This week, we have photos of the Germanwings flight crash scene, preparations for launch at the Baikonur cosmodrome, a sinkhole in New Jersey, unrest and airstrikes in Yemen, Alaskan Wood bison returning to the wild, the last Jew in the Turkish town of Edirne, a memorial to Singapore's founding father Lee Kuan Yew, and much more.
Thirty-six years ago, on March 26, 1979, Egypt and Israel signed a historic peace treaty that has held to this day.
Friday was the vernal equinox, the first day of spring in the Northern Hemisphere, despite continued wintry conditions in a few places (I'm looking at you, New England).
I'd like to show you a few views of Bhutan, its remarkable landscape, and colorful architecture, courtesy of Google's Street View team (with links, so you can explore more on your own).
Part of France's North Atlantic coast and southwestern England braced for their first giant tide of the millennium on Saturday as the alignment of the sun and the moon created an ocean surge not seen since 1997.
This week, we take a look at the recent solar eclipse, the Bedlam burial ground in London, a dragster broken in half, the terrorist attack in Tunisia, protests against the European Central Bank, frozen hair in the Yukon, a monstrous statue in Seoul, and much more.
It's time once again for a look at the animal kingdom and our interactions with the countless species that share our planet, a roundup of animals in the news from recent months, seen from the perspectives of their human observers, companions, captors, and caretakers.
Severe Tropical Cyclone Pam hit Vanuatu late on March 13, packing wind gusts of up to 320 kilometers (200 miles) an hour, causing widespread damage in the archipelago nation in the South Pacific Ocean.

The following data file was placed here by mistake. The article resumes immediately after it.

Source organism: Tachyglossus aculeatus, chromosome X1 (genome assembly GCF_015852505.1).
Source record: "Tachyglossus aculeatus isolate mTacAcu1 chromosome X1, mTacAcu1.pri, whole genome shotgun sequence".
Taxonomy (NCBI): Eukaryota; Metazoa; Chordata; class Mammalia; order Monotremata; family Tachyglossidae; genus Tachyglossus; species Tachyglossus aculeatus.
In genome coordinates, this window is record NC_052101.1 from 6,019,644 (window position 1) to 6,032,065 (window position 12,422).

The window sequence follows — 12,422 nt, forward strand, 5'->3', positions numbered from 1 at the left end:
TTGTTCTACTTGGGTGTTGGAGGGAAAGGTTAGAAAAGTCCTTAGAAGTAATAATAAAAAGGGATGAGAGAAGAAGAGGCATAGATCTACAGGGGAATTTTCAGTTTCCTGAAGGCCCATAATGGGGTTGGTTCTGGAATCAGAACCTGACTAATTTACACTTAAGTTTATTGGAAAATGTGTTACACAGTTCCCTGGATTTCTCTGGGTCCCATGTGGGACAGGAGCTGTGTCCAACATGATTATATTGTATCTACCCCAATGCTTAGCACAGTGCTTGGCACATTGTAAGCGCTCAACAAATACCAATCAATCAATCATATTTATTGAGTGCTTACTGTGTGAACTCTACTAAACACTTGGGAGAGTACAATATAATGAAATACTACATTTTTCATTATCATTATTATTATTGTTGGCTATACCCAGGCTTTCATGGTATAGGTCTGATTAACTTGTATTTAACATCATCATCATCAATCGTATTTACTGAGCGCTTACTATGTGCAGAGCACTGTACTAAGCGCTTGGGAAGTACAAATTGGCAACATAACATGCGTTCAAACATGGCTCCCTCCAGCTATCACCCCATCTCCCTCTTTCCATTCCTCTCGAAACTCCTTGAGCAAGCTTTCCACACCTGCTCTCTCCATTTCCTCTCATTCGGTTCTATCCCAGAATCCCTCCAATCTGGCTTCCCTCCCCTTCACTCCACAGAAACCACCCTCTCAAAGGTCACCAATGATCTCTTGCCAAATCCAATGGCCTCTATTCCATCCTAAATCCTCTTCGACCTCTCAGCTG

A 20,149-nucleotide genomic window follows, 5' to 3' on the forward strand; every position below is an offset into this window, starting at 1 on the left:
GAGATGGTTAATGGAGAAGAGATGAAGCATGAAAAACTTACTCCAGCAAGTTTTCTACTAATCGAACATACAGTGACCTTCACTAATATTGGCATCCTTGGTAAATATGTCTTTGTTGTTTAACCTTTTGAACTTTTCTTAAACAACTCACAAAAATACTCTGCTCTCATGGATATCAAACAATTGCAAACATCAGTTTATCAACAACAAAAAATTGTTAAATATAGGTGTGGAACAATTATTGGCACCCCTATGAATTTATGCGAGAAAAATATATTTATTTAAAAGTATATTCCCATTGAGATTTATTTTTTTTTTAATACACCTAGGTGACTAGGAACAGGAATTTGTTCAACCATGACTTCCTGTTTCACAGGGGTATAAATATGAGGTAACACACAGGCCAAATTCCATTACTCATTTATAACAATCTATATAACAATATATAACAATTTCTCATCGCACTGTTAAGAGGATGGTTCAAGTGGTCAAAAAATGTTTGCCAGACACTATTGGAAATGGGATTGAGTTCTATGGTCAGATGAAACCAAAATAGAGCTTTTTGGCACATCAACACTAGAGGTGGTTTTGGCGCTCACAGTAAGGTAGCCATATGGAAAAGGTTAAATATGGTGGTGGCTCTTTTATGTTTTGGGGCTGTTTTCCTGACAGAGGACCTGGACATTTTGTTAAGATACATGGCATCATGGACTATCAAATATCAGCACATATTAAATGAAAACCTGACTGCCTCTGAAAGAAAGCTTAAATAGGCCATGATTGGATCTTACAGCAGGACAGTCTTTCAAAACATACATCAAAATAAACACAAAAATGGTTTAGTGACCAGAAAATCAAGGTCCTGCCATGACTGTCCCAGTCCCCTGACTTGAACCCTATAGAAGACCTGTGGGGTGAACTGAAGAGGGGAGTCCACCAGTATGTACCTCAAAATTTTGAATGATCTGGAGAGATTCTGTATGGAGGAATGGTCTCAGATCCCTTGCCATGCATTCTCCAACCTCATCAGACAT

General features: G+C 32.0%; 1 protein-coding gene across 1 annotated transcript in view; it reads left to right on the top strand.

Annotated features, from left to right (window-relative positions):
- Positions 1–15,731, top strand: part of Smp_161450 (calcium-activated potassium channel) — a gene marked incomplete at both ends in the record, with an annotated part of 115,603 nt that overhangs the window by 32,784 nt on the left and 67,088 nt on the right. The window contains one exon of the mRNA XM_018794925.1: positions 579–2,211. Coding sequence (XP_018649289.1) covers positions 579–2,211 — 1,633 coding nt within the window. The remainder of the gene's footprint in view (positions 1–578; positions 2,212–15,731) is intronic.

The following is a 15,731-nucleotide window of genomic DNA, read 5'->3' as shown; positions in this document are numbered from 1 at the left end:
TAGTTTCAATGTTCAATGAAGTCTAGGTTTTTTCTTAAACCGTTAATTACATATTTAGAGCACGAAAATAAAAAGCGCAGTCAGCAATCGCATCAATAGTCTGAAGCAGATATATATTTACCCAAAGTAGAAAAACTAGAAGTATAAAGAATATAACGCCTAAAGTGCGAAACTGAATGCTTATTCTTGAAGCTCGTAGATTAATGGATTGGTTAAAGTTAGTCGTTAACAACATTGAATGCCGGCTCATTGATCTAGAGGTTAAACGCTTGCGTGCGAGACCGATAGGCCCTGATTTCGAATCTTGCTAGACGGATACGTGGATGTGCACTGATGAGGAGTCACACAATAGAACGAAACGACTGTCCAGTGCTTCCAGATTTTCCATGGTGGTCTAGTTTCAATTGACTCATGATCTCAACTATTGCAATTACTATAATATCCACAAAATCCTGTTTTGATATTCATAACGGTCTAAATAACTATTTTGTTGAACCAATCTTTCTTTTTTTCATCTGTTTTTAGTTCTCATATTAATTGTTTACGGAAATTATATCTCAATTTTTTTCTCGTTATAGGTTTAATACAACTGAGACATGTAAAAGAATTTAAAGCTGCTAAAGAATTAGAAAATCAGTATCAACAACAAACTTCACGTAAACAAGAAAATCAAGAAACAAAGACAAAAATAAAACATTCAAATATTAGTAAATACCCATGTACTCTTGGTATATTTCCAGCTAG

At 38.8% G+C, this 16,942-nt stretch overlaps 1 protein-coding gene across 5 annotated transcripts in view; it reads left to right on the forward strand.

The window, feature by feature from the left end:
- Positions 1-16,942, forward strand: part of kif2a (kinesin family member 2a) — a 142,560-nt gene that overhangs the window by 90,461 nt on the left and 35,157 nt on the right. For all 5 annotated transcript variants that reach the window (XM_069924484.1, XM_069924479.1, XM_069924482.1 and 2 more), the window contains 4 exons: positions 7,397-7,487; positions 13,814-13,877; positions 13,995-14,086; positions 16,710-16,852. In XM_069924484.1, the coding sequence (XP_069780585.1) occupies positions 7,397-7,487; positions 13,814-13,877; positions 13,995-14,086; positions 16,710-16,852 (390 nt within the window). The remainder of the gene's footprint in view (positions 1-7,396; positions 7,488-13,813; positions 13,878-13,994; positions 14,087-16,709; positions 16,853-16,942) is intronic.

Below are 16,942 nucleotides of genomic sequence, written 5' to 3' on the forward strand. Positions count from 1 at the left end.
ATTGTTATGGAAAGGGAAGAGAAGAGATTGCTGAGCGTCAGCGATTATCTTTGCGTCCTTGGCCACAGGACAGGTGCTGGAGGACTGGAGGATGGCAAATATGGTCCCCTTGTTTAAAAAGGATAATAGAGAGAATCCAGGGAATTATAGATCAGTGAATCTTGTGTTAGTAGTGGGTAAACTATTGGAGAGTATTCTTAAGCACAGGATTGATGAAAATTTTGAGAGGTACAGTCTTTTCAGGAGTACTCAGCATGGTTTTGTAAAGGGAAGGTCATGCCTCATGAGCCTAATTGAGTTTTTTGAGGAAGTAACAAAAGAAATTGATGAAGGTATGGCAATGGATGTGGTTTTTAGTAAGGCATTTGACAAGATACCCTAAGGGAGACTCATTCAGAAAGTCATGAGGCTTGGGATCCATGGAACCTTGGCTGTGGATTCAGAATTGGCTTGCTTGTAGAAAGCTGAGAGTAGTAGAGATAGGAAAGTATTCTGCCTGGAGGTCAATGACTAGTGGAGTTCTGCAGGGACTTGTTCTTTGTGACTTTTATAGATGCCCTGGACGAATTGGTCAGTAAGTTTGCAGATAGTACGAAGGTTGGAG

For the past two weeks, 30,000 Iraqi soldiers and police officers, and several paramilitary popular-mobilization units have been advancing on the city of Tikrit and the surrounding ISIS-held territory north of Baghdad.
This week, we take a look at a rocket motor test in Utah, a crackdown on student protests in Burma, fatal urban encounters for a leopard in India and a cougar in California, a crude oil train wreck in Ontario, a mummified frozen body found on a glacier on a Mexican volcano, Syrians digging caves for shelter from the continuing government air attacks, and much more.
A half-century ago, the war in Vietnam was escalating, the space race was in full swing, the Rolling Stones were on a world tour, the bravery of those who marched to Selma led to the passage of the Voting Rights Act, and the St. Louis Arch was completed.
The editors of Smithsonian magazine have just announced the finalists in their 12th annual photo contest, selected from more than 26,500 entries. They've kindly allowed me to share several of these images here.
Over the weekend in Ukraine's breakaway republic of Donetsk, self-proclaimed authorities celebrated International Women's Day by holding a beauty pageant. The contestants were all female soldiers fighting with pro-Russian rebels in eastern Ukraine.
The Sony World Photography Awards, an annual competition hosted by the World Photography Organisation, just announced its shortlist of winners. This year's contest attracted 173,444 entries from 171 countries.
Aoshima Island is one of about a dozen "cat islands" around Japan, small places where there are significantly more feline residents than people. In Aoshima more than a hundred cats prowl the island, curling up in abandoned houses or strutting about in the quiet fishing village.